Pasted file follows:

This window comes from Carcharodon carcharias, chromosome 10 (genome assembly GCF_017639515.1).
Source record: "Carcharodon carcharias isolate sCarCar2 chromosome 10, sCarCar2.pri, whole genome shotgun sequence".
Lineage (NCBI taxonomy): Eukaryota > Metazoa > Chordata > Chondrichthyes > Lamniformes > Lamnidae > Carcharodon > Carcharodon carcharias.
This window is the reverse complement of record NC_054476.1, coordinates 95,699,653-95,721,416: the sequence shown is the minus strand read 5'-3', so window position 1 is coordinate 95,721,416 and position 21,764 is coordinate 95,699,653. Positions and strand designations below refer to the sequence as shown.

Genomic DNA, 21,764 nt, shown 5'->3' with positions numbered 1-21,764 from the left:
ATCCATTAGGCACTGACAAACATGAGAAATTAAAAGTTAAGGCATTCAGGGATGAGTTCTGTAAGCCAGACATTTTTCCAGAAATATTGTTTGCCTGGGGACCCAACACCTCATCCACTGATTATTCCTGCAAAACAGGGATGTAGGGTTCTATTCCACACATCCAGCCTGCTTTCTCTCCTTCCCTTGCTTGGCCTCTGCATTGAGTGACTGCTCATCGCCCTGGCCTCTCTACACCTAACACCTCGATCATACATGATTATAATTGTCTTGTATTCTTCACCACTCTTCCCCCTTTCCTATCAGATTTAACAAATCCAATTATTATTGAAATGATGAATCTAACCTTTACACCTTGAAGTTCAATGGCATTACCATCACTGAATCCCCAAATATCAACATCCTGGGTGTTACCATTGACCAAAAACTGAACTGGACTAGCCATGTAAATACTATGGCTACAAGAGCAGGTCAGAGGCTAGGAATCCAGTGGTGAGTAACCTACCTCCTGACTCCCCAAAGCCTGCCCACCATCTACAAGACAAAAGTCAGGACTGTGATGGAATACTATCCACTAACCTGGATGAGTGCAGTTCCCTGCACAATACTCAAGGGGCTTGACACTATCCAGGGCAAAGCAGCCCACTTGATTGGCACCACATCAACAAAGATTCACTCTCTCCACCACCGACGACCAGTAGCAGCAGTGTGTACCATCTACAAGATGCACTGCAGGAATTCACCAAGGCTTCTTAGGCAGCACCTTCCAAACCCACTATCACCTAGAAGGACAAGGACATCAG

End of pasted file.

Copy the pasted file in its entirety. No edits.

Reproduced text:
This window comes from Carcharodon carcharias, chromosome 10 (genome assembly GCF_017639515.1).
Source record: "Carcharodon carcharias isolate sCarCar2 chromosome 10, sCarCar2.pri, whole genome shotgun sequence".
Lineage (NCBI taxonomy): Eukaryota > Metazoa > Chordata > Chondrichthyes > Lamniformes > Lamnidae > Carcharodon > Carcharodon carcharias.
This window is the reverse complement of record NC_054476.1, coordinates 95,699,653-95,721,416: the sequence shown is the minus strand read 5'-3', so window position 1 is coordinate 95,721,416 and position 21,764 is coordinate 95,699,653. Positions and strand designations below refer to the sequence as shown.

Genomic DNA, 21,764 nt, shown 5'->3' with positions numbered 1-21,764 from the left:
ATCCATTAGGCACTGACAAACATGAGAAATTAAAAGTTAAGGCATTCAGGGATGAGTTCTGTAAGCCAGACATTTTTCCAGAAATATTGTTTGCCTGGGGACCCAACACCTCATCCACTGATTATTCCTGCAAAACAGGGATGTAGGGTTCTATTCCACACATCCAGCCTGCTTTCTCTCCTTCCCTTGCTTGGCCTCTGCATTGAGTGACTGCTCATCGCCCTGGCCTCTCTACACCTAACACCTCGATCATACATGATTATAATTGTCTTGTATTCTTCACCACTCTTCCCCCTTTCCTATCAGATTTAACAAATCCAATTATTATTGAAATGATGAATCTAACCTTTACACCTTGAAGTTCAATGGCATTACCATCACTGAATCCCCAAATATCAACATCCTGGGTGTTACCATTGACCAAAAACTGAACTGGACTAGCCATGTAAATACTATGGCTACAAGAGCAGGTCAGAGGCTAGGAATCCAGTGGTGAGTAACCTACCTCCTGACTCCCCAAAGCCTGCCCACCATCTACAAGACAAAAGTCAGGACTGTGATGGAATACTATCCACTAACCTGGATGAGTGCAGTTCCCTGCACAATACTCAAGGGGCTTGACACTATCCAGGGCAAAGCAGCCCACTTGATTGGCACCACATCAACAAAGATTCACTCTCTCCACCACCGACGACCAGTAGCAGCAGTGTGTACCATCTACAAGATGCACTGCAGGAATTCACCAAGGCTTCTTAGGCAGCACCTTCCAAACCCACTATCACCTAGAAGGACAAGGACATCAG